270 vs 308 – All Aspects Compared

The .270 Winchester is almost a century-old cartridge now, but its popularity does not seem to fade even with several modern cartridges around with similar performance. Similarly, the .308 Win has been a long-time favorite of users due to its versatility and acceptance by NATO forces (read the difference further). 

The comparison between .270 Win and .308 Win often becomes a heated debate. However, did you know that there’s only a speck of difference between these when we talk about ballistics data? Then why is one considered superior over the other by different people?

Take a deep dive and enhance your knowledge on this subject.

TL;DR: .270 vs .308

.270 Ammo

.308 Ammo



Widely available and easy to reload

High velocity and lesser wind drift

Flat trajectory, mild recoil, and long range

Good sectional density. Offers deep penetration with a light bullet


Widely available and many options to choose from

Versatile round; can be used in semi-auto rifles as well

Civilian version of the 7.62 NATO which is widely used by many armies

Slightly better stopping power and good long range accuracy



Rifles are long and only bolt-action

A tad expensive compared to .308 Win

Long action design. Only for bolt-action rifles


Slightly more recoil and noisy

Overkill for small game or short range

Best For


The .270 Win is perfect for long range competitions and hunting medium and some big-sized game.


The .308 Win is a versatile cartridge that can serve long range, tactical uses and hunting all animals up to CXP3.

A .270 Overview

The .270 Winchester is a member of the old-guard family of cartridges. At 98 years old now, this legendary round was developed in 1923 and was derived from the famous .30-03 Springfield and uses it as the parent case. It is a long action rifle cartridge that uses a .277 inch diameter bullet and is renowned as a medium to long range hunting round. 

After its introduction on the market in 1925, the .270 Winchester was not an immediate success and took a long time to gain popularity. Especially after gaining popularity among famous gun writers and magazines. It has a longer overall length than the .30-06 Springfield and .308 Winchester and a high-pressure rating, which makes it primarily suited for bolt action rifles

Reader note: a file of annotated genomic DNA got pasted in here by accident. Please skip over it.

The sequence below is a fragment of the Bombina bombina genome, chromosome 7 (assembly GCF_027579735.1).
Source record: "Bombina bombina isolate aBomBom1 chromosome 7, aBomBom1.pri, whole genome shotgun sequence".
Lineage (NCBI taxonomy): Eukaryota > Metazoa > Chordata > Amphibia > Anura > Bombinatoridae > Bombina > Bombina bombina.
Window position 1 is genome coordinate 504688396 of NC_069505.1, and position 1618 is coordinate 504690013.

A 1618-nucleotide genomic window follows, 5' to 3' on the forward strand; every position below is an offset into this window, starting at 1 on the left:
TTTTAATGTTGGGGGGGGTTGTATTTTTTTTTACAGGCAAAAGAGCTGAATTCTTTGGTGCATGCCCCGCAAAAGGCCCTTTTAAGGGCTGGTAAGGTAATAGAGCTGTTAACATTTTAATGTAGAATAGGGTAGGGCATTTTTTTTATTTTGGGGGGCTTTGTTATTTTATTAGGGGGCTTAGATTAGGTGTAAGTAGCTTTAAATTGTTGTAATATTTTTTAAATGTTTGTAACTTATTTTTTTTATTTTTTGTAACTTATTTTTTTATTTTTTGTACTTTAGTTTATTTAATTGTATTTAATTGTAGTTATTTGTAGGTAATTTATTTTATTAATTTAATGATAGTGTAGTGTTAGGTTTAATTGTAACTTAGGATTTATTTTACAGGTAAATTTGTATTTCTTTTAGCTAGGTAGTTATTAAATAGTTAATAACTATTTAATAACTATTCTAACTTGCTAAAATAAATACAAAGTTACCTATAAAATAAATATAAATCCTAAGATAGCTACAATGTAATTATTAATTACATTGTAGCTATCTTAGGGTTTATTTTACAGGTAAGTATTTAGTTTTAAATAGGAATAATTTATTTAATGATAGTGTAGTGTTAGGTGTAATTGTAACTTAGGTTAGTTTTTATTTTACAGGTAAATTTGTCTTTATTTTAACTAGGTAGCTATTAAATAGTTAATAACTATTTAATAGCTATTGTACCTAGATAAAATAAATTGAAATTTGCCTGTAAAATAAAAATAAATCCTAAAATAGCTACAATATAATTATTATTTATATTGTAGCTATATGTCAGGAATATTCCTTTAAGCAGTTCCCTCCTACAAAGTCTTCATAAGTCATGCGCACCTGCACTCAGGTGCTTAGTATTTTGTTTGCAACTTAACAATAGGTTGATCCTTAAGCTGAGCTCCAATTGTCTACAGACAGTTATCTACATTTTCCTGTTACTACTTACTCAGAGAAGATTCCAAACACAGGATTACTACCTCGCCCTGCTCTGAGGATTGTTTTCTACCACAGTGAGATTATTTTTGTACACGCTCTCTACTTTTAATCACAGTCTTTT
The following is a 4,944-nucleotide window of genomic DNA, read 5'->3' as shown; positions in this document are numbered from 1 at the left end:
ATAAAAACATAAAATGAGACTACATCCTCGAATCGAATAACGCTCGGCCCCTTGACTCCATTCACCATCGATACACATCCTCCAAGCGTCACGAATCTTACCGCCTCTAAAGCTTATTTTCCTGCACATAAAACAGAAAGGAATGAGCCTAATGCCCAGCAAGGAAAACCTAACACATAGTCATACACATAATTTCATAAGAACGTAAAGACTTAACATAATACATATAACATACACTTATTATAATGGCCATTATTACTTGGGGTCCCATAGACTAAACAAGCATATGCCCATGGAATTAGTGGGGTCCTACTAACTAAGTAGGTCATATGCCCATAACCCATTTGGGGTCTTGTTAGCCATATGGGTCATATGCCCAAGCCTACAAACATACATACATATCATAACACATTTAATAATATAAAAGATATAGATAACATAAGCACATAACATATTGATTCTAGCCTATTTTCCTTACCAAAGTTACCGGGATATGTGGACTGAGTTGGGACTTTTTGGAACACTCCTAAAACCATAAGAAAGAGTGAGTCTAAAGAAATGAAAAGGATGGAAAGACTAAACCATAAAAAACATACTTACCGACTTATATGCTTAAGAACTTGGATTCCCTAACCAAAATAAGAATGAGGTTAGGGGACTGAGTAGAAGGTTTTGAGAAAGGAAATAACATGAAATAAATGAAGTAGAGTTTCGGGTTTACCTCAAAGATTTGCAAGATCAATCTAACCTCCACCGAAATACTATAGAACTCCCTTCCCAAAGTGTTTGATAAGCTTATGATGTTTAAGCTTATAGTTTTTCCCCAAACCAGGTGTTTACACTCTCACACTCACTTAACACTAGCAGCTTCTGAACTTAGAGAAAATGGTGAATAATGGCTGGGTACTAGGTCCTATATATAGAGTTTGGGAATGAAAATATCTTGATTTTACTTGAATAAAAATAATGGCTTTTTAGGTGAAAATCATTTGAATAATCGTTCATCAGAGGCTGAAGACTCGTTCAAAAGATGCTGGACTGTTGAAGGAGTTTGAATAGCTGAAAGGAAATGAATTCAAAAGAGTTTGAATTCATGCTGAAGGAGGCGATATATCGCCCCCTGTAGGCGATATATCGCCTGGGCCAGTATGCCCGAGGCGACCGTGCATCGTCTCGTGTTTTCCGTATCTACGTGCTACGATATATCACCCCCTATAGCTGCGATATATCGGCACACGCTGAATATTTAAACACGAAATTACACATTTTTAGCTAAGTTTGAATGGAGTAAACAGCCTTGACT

The most common rifling twist for .270 Winchester is 1:10 and the most common bullet calibers are 130 and 150 grains. However, the 110-grain bullet is also widely accepted and used as a varminting bullet for smaller game like coyotes. 

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A seven-pound rifle chambered for this cartridge will generate about 19 foot-pounds of recoil energy and the bullets stay supersonic for about 1,100 yards on average. The .270 Winchester clearly stands among the top 10 most popular cartridges in North America.

A .308 Overview

The .308 Winchester (also known as the 7.62×51 mm NATO, but there are a few minor differences) was introduced by Winchester Repeating Arms Company on the North American market in 1952. Ballistically similar to the .30-06 Springfield and also shorter, it uses a .300 Savage parent case and is a rimless bottlenecked rifle cartridge. 

The .308 Winchester is sometimes also called the 7.62 NATO because basically, it is a civilian version of the 7.62 NATO military cartridge. Loaded to a higher pressure and a minute change in headspacing which does not hamper interchangeability. 

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Not only in the United States– but the .308 Winchester is highly revered as a hunting and long range sniping cartridge. The .308 Win / 7.62 NATO are widely used by civilians and militaries across the world.